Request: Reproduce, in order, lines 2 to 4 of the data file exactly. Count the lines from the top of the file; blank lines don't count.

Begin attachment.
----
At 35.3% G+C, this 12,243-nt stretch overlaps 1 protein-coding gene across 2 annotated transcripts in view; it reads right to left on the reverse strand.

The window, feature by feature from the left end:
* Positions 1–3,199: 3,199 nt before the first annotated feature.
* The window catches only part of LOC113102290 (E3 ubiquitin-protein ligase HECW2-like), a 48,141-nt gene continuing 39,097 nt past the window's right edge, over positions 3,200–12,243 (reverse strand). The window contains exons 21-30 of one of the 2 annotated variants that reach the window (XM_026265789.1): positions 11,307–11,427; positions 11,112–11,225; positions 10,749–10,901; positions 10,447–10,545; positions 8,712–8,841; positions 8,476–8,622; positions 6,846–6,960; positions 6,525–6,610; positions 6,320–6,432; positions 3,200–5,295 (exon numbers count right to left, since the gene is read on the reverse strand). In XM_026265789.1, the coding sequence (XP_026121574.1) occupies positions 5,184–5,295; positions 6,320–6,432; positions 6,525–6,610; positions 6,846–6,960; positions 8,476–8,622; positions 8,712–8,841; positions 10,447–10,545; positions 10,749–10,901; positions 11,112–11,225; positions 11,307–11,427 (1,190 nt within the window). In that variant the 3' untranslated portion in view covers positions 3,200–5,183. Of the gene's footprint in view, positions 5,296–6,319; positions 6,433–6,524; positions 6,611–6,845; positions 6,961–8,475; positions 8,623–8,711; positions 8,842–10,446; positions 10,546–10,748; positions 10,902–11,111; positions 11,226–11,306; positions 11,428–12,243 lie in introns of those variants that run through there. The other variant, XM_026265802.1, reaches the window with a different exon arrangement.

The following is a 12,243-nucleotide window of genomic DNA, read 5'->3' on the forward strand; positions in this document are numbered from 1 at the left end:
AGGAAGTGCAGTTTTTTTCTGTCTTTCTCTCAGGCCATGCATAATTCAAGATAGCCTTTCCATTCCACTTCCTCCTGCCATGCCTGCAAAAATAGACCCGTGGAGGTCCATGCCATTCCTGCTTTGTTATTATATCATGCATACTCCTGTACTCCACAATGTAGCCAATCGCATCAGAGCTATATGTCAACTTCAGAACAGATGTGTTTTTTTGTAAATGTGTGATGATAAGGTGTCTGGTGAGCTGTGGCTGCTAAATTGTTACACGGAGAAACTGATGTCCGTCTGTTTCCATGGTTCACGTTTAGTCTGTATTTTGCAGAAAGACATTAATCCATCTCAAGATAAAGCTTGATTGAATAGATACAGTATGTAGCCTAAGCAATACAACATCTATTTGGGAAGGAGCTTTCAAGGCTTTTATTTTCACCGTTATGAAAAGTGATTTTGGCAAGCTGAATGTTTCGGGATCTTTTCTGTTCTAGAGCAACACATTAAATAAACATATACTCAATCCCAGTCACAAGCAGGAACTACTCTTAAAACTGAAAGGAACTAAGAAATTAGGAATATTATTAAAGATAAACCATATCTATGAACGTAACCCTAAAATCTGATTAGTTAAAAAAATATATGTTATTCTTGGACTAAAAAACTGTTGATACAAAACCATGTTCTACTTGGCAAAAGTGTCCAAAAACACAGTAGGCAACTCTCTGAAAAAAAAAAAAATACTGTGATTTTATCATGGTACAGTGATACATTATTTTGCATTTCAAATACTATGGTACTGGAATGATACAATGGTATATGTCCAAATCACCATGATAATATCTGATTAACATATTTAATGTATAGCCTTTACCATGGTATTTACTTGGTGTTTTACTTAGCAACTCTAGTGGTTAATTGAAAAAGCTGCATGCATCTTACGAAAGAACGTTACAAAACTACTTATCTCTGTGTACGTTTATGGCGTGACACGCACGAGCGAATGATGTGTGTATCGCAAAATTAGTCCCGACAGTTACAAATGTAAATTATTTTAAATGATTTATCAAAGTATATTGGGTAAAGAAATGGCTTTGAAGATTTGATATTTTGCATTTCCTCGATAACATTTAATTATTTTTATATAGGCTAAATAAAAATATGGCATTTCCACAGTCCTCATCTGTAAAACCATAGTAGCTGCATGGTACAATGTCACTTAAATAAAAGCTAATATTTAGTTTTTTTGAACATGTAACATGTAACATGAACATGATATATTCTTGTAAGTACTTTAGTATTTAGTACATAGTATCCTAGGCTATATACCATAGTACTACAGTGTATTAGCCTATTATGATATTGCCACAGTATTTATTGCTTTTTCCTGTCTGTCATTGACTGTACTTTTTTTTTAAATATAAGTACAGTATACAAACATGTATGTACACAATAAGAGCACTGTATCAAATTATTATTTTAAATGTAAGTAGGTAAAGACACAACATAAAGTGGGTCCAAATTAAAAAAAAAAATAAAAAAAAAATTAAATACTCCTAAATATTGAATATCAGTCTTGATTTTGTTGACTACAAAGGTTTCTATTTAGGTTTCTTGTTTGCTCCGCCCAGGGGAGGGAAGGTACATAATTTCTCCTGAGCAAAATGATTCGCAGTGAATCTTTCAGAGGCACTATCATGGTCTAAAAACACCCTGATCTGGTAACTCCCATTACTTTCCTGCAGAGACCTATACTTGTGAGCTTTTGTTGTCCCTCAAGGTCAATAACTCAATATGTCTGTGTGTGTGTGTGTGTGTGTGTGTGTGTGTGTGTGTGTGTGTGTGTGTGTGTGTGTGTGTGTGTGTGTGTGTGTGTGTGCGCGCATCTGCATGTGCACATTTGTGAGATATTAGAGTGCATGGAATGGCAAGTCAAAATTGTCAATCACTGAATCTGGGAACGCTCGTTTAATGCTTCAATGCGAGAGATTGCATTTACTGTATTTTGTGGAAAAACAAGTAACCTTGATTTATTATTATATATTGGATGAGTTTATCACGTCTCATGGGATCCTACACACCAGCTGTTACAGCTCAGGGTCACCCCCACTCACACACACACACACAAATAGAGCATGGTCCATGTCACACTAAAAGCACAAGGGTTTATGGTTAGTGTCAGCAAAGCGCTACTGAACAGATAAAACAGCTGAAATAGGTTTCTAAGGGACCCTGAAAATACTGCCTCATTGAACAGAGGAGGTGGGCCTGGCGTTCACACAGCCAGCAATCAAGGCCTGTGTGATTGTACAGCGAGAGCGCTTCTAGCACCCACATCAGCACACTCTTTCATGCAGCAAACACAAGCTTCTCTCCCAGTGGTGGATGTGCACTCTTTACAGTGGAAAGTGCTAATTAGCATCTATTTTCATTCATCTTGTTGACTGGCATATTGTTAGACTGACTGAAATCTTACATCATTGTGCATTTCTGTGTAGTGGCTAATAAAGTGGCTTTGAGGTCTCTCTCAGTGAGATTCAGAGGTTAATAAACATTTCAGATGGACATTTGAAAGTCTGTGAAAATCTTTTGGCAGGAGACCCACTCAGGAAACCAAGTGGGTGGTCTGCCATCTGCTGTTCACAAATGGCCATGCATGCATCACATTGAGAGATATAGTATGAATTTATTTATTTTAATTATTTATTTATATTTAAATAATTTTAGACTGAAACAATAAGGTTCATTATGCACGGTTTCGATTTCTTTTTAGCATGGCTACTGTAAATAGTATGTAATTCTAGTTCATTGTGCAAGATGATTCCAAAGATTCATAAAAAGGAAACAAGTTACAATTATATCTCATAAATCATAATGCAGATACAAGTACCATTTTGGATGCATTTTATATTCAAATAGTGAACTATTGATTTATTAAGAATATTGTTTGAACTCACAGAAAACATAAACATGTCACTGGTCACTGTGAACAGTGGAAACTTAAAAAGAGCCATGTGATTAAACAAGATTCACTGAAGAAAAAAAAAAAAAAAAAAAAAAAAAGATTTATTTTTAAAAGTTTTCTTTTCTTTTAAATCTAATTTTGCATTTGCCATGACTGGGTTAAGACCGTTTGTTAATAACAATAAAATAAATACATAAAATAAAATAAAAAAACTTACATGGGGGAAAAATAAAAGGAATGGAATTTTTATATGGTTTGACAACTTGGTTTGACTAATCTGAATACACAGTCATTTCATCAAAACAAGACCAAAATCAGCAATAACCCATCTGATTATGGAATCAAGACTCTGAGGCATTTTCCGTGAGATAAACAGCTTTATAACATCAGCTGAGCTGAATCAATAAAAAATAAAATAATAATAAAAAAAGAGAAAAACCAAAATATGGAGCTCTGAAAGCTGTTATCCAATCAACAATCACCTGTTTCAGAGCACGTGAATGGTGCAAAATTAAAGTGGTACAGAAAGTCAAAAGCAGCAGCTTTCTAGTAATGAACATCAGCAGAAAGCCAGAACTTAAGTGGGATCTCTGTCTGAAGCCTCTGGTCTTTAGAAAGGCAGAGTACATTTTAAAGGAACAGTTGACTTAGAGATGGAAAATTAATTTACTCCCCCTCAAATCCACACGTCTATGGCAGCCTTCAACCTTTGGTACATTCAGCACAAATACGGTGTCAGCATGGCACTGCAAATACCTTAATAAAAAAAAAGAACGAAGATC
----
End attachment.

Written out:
The window, feature by feature from the left end:
* Positions 1–3,199: 3,199 nt before the first annotated feature.
* The window catches only part of LOC113102290 (E3 ubiquitin-protein ligase HECW2-like), a 48,141-nt gene continuing 39,097 nt past the window's right edge, over positions 3,200–12,243 (reverse strand). The window contains exons 21-30 of one of the 2 annotated variants that reach the window (XM_026265789.1): positions 11,307–11,427; positions 11,112–11,225; positions 10,749–10,901; positions 10,447–10,545; positions 8,712–8,841; positions 8,476–8,622; positions 6,846–6,960; positions 6,525–6,610; positions 6,320–6,432; positions 3,200–5,295 (exon numbers count right to left, since the gene is read on the reverse strand). In XM_026265789.1, the coding sequence (XP_026121574.1) occupies positions 5,184–5,295; positions 6,320–6,432; positions 6,525–6,610; positions 6,846–6,960; positions 8,476–8,622; positions 8,712–8,841; positions 10,447–10,545; positions 10,749–10,901; positions 11,112–11,225; positions 11,307–11,427 (1,190 nt within the window). In that variant the 3' untranslated portion in view covers positions 3,200–5,183. Of the gene's footprint in view, positions 5,296–6,319; positions 6,433–6,524; positions 6,611–6,845; positions 6,961–8,475; positions 8,623–8,711; positions 8,842–10,446; positions 10,546–10,748; positions 10,902–11,111; positions 11,226–11,306; positions 11,428–12,243 lie in introns of those variants that run through there. The other variant, XM_026265802.1, reaches the window with a different exon arrangement.